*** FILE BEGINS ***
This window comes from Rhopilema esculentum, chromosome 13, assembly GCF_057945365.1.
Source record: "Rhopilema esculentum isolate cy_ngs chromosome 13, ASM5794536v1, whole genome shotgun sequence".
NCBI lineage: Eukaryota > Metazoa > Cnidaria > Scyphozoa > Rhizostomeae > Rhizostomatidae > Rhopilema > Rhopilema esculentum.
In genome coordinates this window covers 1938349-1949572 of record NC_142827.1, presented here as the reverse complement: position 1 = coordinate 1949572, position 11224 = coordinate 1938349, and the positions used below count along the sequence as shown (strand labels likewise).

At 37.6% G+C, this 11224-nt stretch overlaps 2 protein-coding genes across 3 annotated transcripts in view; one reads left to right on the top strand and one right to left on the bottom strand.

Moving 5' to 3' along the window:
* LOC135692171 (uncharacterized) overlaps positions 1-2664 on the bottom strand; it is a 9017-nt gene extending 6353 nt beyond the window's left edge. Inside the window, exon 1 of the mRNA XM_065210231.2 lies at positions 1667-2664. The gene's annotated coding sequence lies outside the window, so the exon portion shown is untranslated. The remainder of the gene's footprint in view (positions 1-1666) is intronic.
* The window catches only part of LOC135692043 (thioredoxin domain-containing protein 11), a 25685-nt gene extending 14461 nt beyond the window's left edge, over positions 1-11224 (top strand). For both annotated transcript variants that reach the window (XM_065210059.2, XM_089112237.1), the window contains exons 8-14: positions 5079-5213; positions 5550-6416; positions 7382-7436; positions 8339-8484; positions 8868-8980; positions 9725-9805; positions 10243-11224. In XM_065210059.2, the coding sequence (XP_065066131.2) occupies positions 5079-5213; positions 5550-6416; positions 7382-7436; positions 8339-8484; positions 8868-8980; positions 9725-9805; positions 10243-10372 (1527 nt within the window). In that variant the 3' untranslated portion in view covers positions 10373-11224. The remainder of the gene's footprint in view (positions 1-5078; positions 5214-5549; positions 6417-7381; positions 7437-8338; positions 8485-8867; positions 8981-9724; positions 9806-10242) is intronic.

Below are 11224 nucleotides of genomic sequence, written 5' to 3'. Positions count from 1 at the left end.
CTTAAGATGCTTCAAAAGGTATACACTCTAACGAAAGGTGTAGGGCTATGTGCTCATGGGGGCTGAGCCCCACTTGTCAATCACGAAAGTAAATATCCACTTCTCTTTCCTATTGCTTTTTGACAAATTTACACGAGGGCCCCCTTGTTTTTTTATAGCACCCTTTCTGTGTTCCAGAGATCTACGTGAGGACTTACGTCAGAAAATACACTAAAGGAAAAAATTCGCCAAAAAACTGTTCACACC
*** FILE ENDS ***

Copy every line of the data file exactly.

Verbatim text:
This window comes from Rhopilema esculentum, chromosome 13, assembly GCF_057945365.1.
Source record: "Rhopilema esculentum isolate cy_ngs chromosome 13, ASM5794536v1, whole genome shotgun sequence".
NCBI lineage: Eukaryota > Metazoa > Cnidaria > Scyphozoa > Rhizostomeae > Rhizostomatidae > Rhopilema > Rhopilema esculentum.
In genome coordinates this window covers 1938349-1949572 of record NC_142827.1, presented here as the reverse complement: position 1 = coordinate 1949572, position 11224 = coordinate 1938349, and the positions used below count along the sequence as shown (strand labels likewise).

At 37.6% G+C, this 11224-nt stretch overlaps 2 protein-coding genes across 3 annotated transcripts in view; one reads left to right on the top strand and one right to left on the bottom strand.

Moving 5' to 3' along the window:
* LOC135692171 (uncharacterized) overlaps positions 1-2664 on the bottom strand; it is a 9017-nt gene extending 6353 nt beyond the window's left edge. Inside the window, exon 1 of the mRNA XM_065210231.2 lies at positions 1667-2664. The gene's annotated coding sequence lies outside the window, so the exon portion shown is untranslated. The remainder of the gene's footprint in view (positions 1-1666) is intronic.
* The window catches only part of LOC135692043 (thioredoxin domain-containing protein 11), a 25685-nt gene extending 14461 nt beyond the window's left edge, over positions 1-11224 (top strand). For both annotated transcript variants that reach the window (XM_065210059.2, XM_089112237.1), the window contains exons 8-14: positions 5079-5213; positions 5550-6416; positions 7382-7436; positions 8339-8484; positions 8868-8980; positions 9725-9805; positions 10243-11224. In XM_065210059.2, the coding sequence (XP_065066131.2) occupies positions 5079-5213; positions 5550-6416; positions 7382-7436; positions 8339-8484; positions 8868-8980; positions 9725-9805; positions 10243-10372 (1527 nt within the window). In that variant the 3' untranslated portion in view covers positions 10373-11224. The remainder of the gene's footprint in view (positions 1-5078; positions 5214-5549; positions 6417-7381; positions 7437-8338; positions 8485-8867; positions 8981-9724; positions 9806-10242) is intronic.

Below are 11224 nucleotides of genomic sequence, written 5' to 3'. Positions count from 1 at the left end.
CTTAAGATGCTTCAAAAGGTATACACTCTAACGAAAGGTGTAGGGCTATGTGCTCATGGGGGCTGAGCCCCACTTGTCAATCACGAAAGTAAATATCCACTTCTCTTTCCTATTGCTTTTTGACAAATTTACACGAGGGCCCCCTTGTTTTTTTATAGCACCCTTTCTGTGTTCCAGAGATCTACGTGAGGACTTACGTCAGAAAATACACTAAAGGAAAAAATTCGCCAAAAAACTGTTCACACC